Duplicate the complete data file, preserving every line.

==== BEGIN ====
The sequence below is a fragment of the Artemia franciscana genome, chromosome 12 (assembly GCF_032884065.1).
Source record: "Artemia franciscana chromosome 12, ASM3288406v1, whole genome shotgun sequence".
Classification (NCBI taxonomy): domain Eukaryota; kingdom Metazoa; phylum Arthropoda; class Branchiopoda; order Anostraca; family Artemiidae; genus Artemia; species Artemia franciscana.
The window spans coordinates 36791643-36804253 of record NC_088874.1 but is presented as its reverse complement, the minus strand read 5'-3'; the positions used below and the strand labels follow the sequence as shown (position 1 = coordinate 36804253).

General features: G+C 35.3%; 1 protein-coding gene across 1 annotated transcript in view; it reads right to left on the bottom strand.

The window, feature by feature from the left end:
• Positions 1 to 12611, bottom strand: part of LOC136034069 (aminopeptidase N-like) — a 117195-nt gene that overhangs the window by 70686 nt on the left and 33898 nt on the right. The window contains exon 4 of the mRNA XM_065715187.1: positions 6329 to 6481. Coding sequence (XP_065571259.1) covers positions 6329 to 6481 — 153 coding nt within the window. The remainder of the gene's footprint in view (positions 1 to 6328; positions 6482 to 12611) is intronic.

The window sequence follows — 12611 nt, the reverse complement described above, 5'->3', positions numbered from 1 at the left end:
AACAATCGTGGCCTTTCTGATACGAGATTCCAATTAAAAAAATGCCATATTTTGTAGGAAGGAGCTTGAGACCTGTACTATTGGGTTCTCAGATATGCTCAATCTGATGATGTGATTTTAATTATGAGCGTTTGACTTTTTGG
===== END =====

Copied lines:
The sequence below is a fragment of the Artemia franciscana genome, chromosome 12 (assembly GCF_032884065.1).
Source record: "Artemia franciscana chromosome 12, ASM3288406v1, whole genome shotgun sequence".
Classification (NCBI taxonomy): domain Eukaryota; kingdom Metazoa; phylum Arthropoda; class Branchiopoda; order Anostraca; family Artemiidae; genus Artemia; species Artemia franciscana.
The window spans coordinates 36791643-36804253 of record NC_088874.1 but is presented as its reverse complement, the minus strand read 5'-3'; the positions used below and the strand labels follow the sequence as shown (position 1 = coordinate 36804253).

General features: G+C 35.3%; 1 protein-coding gene across 1 annotated transcript in view; it reads right to left on the bottom strand.

The window, feature by feature from the left end:
• Positions 1 to 12611, bottom strand: part of LOC136034069 (aminopeptidase N-like) — a 117195-nt gene that overhangs the window by 70686 nt on the left and 33898 nt on the right. The window contains exon 4 of the mRNA XM_065715187.1: positions 6329 to 6481. Coding sequence (XP_065571259.1) covers positions 6329 to 6481 — 153 coding nt within the window. The remainder of the gene's footprint in view (positions 1 to 6328; positions 6482 to 12611) is intronic.

The window sequence follows — 12611 nt, the reverse complement described above, 5'->3', positions numbered from 1 at the left end:
AACAATCGTGGCCTTTCTGATACGAGATTCCAATTAAAAAAATGCCATATTTTGTAGGAAGGAGCTTGAGACCTGTACTATTGGGTTCTCAGATATGCTCAATCTGATGATGTGATTTTAATTATGAGCGTTTGACTTTTTGG